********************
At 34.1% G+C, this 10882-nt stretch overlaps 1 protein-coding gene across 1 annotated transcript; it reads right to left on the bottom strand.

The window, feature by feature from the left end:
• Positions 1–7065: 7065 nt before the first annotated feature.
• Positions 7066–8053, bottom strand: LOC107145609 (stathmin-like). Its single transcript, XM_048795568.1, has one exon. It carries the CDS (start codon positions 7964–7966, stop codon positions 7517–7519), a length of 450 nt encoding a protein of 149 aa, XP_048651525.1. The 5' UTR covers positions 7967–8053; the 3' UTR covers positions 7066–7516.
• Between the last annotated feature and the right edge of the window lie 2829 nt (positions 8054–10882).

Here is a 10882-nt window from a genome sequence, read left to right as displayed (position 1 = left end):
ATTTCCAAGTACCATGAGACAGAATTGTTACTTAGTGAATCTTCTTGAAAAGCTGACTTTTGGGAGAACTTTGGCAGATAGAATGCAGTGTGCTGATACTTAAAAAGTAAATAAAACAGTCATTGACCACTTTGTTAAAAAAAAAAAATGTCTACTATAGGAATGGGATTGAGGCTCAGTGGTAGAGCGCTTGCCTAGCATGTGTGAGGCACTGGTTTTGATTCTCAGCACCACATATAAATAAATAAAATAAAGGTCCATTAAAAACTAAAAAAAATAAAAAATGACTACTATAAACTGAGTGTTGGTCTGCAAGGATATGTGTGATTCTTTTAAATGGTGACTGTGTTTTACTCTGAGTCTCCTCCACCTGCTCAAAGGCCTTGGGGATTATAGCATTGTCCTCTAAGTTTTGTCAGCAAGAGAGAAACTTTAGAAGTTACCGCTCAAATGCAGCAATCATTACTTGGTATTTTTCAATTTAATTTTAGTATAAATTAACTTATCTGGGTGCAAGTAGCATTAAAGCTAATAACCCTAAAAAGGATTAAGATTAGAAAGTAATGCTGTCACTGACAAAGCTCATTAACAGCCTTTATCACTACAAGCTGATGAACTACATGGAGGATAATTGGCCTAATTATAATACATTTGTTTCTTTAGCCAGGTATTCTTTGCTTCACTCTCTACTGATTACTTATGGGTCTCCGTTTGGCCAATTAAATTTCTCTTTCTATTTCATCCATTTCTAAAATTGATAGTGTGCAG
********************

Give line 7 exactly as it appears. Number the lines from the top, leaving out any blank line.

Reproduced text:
ATTTCCAAGTACCATGAGACAGAATTGTTACTTAGTGAATCTTCTTGAAAAGCTGACTTTTGGGAGAACTTTGGCAGATAGAATGCAGTGTGCTGATACTTAAAAAGTAAATAAAACAGTCATTGACCACTTTGTTAAAAAAAAAAAATGTCTACTATAGGAATGGGATTGAGGCTCAGTGGTAGAGCGCTTGCCTAGCATGTGTGAGGCACTGGTTTTGATTCTCAGCACCACATATAAATAAATAAAATAAAGGTCCATTAAAAACTAAAAAAAATAAAAAATGACTACTATAAACTGAGTGTTGGTCTGCAAGGATATGTGTGATTCTTTTAAATGGTGACTGTGTTTTACTCTGAGTCTCCTCCACCTGCTCAAAGGCCTTGGGGATTATAGCATTGTCCTCTAAGTTTTGTCAGCAAGAGAGAAACTTTAGAAGTTACCGCTCAAATGCAGCAATCATTACTTGGTATTTTTCAATTTAATTTTAGTATAAATTAACTTATCTGGGTGCAAGTAGCATTAAAGCTAATAACCCTAAAAAGGATTAAGATTAGAAAGTAATGCTGTCACTGACAAAGCTCATTAACAGCCTTTATCACTACAAGCTGATGAACTACATGGAGGATAATTGGCCTAATTATAATACATTTGTTTCTTTAGCCAGGTATTCTTTGCTTCACTCTCTACTGATTACTTATGGGTCTCCGTTTGGCCAATTAAATTTCTCTTTCTATTTCATCCATTTCTAAAATTGATAGTGTGCAG